So, this entry in ’Nathan Burgoine’s June Flash Fiction Draw is a bit of a cheat in two ways.
First off, it’s Tuesday, and these are supposed to go up on Monday. Hey, I’m slow. Sue me.
Second, the prompt for this month’s flash fiction is:
Well, I’ve got the hot chocolate and the scrapyard, but the fantasy is probably more science fiction, although something sorta magical does happen.
Like I said, sue me.
OK, there’s a third reason this breaks the rules: it’s not a standalone flash piece. This is a trend: I have a problem starting and ending something in these flash pieces. This piece continues a story started in a Friday Flash Fiction piece from a while back, “How to Get Off This Rock.” Check that out first if you want to understand what’s going on here, although I do skip forward a bit from the end of that piece, too.
And be sure to check out the other entries written for ’Nathan’s flash prompt.
The scrapyard is adjacent to the spaceport. Periodically, autoskimmers scoop up the waste from repair bays along with random bits lining the launchpads and landing strips that have fallen off ships, which happens more often than people like to think about. Daniel follows the man from the diner, trailing far enough behind that he can duck into doorways and between buildings when the man glances behind him, which is often. Although the man’s wearing gloves now, the memory of the ring on his left hand blazes in Daniel’s memory. It’s the same ring his mother wore, and it was on her hand when she left.
The man stands outside the gate for a moment, pulling the collar of his black coat close around his neck. He looks left and right, then glances over his shoulder again. Daniel ducks into the shadow of a warehouse doorway, trying not to jostle the cup of hot chocolate that’s long gone cold now. Hermione had handed it to him just before she left—”cold out there today”—and it had warmed his hands along the way. Now he’s shivering as he sets it down on the stone steps. When he risks a glance toward the scrapyard again, the man isn’t there, but the gate stands slightly ajar.
The gate attendant is out of order, so Daniel has no problem slipping in. The scrap is arranged in orderly piles that tower above him, and every so often an autopicker scrambles up the side of one, scanning and sorting, looking for salvage. Sometimes, they’re accompanied by ragged-looking humans or other species. Competition.
Daniel lets his guard relax as he makes his way along the paths between the scrap mountains, scanning the scavengers for the man from the diner. He figures there are two possible explanations for the ring: one, which he hopes is wrong, is that the man stole it from his mother. The other is that she didn’t have the only ring like that, and hopefully it’s significant and not just coincidence.
The one thing he hasn’t figured out is how he’ll approach the man, which might not be a good idea anyway, if the ring is his mother’s and the man stole it. Pausing, Daniel scans the nearest junkpile and finds a length of conduit, one end broken and jagged looking. He picks it up. It’s got heft, but not unmanageably so. Grasping it two handed, like a sword, he advances to the next corner and turns.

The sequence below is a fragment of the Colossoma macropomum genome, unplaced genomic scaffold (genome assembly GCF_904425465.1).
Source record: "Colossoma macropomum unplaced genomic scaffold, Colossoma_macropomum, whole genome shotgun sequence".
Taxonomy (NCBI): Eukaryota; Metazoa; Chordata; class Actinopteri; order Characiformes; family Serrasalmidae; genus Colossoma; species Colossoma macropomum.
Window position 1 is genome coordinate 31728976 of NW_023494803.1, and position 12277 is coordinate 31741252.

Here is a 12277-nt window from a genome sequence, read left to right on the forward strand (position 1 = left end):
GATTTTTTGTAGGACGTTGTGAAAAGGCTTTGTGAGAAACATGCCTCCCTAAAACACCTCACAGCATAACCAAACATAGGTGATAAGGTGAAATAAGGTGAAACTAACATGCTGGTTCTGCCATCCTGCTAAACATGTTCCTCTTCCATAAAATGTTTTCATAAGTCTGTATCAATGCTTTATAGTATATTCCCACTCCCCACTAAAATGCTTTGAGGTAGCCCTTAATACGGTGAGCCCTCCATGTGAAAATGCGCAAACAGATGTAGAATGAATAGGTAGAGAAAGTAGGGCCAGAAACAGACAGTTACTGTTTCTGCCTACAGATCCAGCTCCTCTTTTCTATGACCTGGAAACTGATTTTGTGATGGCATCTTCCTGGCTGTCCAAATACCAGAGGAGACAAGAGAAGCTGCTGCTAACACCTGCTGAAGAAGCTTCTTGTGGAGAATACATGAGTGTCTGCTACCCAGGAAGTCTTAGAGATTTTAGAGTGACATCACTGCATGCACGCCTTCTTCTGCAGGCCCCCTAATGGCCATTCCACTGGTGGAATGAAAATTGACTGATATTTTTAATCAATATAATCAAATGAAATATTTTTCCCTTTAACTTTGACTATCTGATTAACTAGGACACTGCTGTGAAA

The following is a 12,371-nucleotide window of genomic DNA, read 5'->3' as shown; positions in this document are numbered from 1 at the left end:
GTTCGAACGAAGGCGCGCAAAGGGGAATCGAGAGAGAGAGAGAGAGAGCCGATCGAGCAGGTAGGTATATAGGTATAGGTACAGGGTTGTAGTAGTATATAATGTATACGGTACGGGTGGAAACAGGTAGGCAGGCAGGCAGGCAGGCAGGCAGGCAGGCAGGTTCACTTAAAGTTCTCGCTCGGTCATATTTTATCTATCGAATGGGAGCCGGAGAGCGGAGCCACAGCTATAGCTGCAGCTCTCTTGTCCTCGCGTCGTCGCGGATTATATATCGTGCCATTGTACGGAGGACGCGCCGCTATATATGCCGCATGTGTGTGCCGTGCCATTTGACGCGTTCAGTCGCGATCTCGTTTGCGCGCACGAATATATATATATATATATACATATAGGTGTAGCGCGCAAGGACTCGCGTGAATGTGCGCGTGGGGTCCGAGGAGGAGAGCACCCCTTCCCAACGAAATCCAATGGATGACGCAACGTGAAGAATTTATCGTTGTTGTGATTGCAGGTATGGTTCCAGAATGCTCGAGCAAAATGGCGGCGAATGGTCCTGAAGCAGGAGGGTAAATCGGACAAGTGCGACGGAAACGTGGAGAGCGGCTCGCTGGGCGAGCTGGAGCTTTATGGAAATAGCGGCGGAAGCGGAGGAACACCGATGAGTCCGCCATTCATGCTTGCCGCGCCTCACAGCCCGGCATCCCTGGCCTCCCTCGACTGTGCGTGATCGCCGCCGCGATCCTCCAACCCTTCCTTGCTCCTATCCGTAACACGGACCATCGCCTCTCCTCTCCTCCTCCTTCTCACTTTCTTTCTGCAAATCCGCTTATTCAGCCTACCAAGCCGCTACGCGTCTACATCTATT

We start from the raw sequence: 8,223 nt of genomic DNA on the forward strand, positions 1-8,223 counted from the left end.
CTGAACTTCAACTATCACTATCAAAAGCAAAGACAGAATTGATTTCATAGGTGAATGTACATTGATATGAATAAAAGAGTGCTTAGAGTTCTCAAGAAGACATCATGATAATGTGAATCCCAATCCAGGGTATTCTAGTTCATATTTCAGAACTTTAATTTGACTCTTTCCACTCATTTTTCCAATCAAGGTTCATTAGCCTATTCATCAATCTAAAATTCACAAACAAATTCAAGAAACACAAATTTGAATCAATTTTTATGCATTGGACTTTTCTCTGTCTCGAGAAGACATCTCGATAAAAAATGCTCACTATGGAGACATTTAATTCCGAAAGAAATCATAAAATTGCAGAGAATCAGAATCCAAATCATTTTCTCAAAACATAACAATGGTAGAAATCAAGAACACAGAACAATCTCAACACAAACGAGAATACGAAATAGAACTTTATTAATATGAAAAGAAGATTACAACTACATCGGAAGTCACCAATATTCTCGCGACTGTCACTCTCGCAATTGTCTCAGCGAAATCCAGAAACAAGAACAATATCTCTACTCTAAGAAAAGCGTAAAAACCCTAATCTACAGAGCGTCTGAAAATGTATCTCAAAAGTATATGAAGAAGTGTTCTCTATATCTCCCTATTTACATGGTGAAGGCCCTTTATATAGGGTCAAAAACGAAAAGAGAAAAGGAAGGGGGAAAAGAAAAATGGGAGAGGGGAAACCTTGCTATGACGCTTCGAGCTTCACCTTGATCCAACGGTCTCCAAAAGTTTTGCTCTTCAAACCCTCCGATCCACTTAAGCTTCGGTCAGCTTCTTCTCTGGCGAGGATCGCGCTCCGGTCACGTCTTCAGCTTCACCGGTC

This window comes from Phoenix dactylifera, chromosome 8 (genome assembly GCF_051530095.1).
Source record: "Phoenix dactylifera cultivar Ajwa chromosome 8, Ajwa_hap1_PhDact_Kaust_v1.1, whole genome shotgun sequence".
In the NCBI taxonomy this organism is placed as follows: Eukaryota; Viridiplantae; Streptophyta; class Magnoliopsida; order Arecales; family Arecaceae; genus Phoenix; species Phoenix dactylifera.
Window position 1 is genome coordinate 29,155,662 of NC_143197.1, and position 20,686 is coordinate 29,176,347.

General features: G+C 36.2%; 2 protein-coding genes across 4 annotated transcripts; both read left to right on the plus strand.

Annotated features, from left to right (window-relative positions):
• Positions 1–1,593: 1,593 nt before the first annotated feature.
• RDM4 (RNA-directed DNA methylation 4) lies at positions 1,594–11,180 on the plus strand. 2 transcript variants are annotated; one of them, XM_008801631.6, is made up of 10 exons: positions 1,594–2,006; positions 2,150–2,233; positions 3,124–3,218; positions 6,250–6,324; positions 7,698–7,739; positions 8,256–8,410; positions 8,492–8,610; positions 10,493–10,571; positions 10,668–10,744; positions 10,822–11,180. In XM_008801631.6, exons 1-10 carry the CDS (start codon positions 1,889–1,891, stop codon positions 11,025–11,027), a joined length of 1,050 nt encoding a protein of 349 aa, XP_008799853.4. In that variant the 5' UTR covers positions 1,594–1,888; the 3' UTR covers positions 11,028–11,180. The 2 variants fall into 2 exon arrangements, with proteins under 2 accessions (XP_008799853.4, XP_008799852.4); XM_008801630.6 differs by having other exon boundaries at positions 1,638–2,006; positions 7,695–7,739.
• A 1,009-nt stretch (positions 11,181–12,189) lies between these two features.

The man is right in front of him.
Somehow, Daniel manages not to yelp or stumble. The man’s back is turned as he crouches near the edge of a junkpile to the right of the path, sifting through the debris scattered at its base. He tosses aside scraps of plastic, metal, bits of fabric—it’s almost as if he’s looking for something in particular. Something small. Daniel again looks upward toward the peaks of the mountains of junk, wondering how anyone could expect to find anything in this place.
Daniel tightens his grip on his make-do club and moves toward the man, still not sure what he’s going to do: whack him in the head? Poke him in the back and threaten him?
He ends up doing neither. The choice is made for him when a cascade of debris tumbles down the side of the junkpile between them. It’s not even enough to be dangerous, but it’s startling, and both he and the man jump back at the same time. The man turns and faces him.
Only, it’s not a man. It’s his mother.
She gasps. Or he gasps, he’s not sure which. In an instant, she yanks her glove off—there’s the ring, and she twists it.
Daniel drops the pipe. From somewhere up the side of the junkpile, an autopicker, probably the cause of the tiny avalanche, gingerly makes its way down to the ground. It pauses, flexing on its six legs, the red beam of its scanner passing over the conduit. It picks it up and tucks it in its storage compartment, then skitters toward the next pile, oblivious to the boy standing dumbstruck staring at the spot where his mother, whom he hasn’t seen for going on two years now, stood just a moment ago.